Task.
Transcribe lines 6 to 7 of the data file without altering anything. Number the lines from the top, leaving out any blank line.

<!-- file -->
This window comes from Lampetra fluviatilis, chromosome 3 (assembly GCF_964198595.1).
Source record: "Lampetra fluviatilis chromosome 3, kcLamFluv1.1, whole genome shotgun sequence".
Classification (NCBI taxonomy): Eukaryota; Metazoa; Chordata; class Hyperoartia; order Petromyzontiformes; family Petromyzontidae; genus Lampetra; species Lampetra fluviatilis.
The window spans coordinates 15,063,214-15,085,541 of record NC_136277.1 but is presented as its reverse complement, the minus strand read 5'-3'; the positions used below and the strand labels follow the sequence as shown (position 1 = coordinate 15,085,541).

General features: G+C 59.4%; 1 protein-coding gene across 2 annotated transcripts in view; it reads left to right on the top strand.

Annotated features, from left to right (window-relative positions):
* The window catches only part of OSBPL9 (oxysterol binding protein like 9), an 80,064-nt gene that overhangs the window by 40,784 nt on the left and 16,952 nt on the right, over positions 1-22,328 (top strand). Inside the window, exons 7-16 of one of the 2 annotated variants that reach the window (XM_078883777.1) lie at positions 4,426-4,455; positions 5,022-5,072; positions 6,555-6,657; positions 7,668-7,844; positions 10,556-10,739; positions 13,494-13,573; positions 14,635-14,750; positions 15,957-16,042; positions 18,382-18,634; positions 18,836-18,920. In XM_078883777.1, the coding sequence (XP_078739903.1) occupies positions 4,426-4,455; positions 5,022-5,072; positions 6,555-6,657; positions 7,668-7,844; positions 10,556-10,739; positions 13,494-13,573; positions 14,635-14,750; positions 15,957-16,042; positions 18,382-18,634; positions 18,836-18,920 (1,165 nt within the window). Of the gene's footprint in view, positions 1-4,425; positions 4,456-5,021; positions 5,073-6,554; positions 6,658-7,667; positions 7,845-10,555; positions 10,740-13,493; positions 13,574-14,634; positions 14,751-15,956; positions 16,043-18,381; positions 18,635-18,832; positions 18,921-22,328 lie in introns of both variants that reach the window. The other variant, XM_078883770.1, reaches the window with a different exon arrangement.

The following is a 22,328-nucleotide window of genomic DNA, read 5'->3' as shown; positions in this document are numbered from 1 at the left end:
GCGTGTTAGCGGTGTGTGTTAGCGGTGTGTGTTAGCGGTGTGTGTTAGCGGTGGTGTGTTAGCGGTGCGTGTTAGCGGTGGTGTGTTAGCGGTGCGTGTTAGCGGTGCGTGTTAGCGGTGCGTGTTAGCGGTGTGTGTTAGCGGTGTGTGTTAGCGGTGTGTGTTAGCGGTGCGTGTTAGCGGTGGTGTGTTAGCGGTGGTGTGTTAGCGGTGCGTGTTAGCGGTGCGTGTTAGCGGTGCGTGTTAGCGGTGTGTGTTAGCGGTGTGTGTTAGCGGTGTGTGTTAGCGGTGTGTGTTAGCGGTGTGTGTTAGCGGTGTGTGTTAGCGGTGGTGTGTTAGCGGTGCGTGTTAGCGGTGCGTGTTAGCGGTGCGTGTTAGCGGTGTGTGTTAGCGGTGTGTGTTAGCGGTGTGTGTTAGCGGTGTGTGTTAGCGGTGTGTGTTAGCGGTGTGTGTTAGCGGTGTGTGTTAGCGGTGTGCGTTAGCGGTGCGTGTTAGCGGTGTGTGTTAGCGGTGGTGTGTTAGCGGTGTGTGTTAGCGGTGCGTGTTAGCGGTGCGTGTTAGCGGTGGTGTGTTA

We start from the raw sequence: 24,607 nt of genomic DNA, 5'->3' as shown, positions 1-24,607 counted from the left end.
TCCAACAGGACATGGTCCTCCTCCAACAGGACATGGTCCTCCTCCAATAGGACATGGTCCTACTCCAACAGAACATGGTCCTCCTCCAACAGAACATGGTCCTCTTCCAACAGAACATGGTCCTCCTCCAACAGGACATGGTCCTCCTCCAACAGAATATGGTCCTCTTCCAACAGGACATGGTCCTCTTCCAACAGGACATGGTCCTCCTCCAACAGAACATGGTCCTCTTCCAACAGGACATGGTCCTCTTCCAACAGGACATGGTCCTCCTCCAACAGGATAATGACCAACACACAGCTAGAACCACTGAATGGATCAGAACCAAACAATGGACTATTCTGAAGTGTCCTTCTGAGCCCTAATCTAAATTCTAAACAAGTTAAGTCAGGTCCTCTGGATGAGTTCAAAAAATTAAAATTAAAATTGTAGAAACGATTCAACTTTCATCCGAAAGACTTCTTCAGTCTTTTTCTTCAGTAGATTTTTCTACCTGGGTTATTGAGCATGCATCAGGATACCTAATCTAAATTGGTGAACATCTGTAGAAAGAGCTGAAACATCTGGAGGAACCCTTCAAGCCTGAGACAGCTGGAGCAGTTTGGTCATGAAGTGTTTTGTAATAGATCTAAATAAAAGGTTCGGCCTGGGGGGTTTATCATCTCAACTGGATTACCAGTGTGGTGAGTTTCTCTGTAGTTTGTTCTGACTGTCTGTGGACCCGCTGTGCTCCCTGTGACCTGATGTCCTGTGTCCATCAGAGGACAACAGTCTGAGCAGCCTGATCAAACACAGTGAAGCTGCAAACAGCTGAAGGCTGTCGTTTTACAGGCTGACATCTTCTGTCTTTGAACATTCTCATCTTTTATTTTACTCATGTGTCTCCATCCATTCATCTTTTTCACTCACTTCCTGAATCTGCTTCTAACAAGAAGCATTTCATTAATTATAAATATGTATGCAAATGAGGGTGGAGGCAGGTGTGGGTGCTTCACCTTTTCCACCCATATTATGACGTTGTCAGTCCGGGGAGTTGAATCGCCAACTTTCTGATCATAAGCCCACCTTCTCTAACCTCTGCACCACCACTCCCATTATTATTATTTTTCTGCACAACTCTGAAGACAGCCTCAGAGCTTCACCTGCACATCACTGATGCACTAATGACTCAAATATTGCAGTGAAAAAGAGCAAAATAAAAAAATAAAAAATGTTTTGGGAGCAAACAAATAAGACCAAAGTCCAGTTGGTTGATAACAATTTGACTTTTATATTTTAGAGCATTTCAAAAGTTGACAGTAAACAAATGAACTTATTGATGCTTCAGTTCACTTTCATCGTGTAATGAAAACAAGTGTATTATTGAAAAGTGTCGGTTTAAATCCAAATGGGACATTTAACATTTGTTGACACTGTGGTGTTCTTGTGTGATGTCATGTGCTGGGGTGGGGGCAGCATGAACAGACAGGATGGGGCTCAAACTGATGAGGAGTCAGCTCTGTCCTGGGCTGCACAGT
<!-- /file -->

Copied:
Annotated features, from left to right (window-relative positions):
* The window catches only part of OSBPL9 (oxysterol binding protein like 9), an 80,064-nt gene that overhangs the window by 40,784 nt on the left and 16,952 nt on the right, over positions 1-22,328 (top strand). Inside the window, exons 7-16 of one of the 2 annotated variants that reach the window (XM_078883777.1) lie at positions 4,426-4,455; positions 5,022-5,072; positions 6,555-6,657; positions 7,668-7,844; positions 10,556-10,739; positions 13,494-13,573; positions 14,635-14,750; positions 15,957-16,042; positions 18,382-18,634; positions 18,836-18,920. In XM_078883777.1, the coding sequence (XP_078739903.1) occupies positions 4,426-4,455; positions 5,022-5,072; positions 6,555-6,657; positions 7,668-7,844; positions 10,556-10,739; positions 13,494-13,573; positions 14,635-14,750; positions 15,957-16,042; positions 18,382-18,634; positions 18,836-18,920 (1,165 nt within the window). Of the gene's footprint in view, positions 1-4,425; positions 4,456-5,021; positions 5,073-6,554; positions 6,658-7,667; positions 7,845-10,555; positions 10,740-13,493; positions 13,574-14,634; positions 14,751-15,956; positions 16,043-18,381; positions 18,635-18,832; positions 18,921-22,328 lie in introns of both variants that reach the window. The other variant, XM_078883770.1, reaches the window with a different exon arrangement.